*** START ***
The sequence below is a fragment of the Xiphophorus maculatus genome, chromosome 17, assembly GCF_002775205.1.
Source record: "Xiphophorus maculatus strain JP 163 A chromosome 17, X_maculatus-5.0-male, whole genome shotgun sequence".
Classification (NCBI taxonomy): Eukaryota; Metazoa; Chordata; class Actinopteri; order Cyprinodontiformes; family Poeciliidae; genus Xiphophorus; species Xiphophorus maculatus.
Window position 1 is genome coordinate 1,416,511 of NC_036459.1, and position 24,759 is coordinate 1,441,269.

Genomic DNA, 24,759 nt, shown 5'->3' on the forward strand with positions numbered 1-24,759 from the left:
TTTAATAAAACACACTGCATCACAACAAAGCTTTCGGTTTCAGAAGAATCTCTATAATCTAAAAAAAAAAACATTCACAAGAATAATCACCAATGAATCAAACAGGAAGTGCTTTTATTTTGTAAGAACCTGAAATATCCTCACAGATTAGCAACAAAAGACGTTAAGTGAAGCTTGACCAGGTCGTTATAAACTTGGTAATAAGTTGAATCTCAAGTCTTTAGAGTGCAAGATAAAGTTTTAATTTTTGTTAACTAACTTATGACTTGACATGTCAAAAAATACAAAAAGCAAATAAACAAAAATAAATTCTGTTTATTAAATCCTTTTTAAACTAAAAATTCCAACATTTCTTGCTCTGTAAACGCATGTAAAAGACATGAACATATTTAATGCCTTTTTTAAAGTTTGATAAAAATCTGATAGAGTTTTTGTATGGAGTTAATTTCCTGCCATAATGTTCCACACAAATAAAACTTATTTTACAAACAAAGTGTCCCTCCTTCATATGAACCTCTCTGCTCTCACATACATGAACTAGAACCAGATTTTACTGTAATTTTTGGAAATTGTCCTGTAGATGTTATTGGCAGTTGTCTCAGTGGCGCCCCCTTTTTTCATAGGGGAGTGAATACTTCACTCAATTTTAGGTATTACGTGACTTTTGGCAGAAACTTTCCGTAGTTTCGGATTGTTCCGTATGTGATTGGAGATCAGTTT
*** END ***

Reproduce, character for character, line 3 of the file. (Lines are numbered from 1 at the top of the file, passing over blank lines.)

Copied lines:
Classification (NCBI taxonomy): Eukaryota; Metazoa; Chordata; class Actinopteri; order Cyprinodontiformes; family Poeciliidae; genus Xiphophorus; species Xiphophorus maculatus.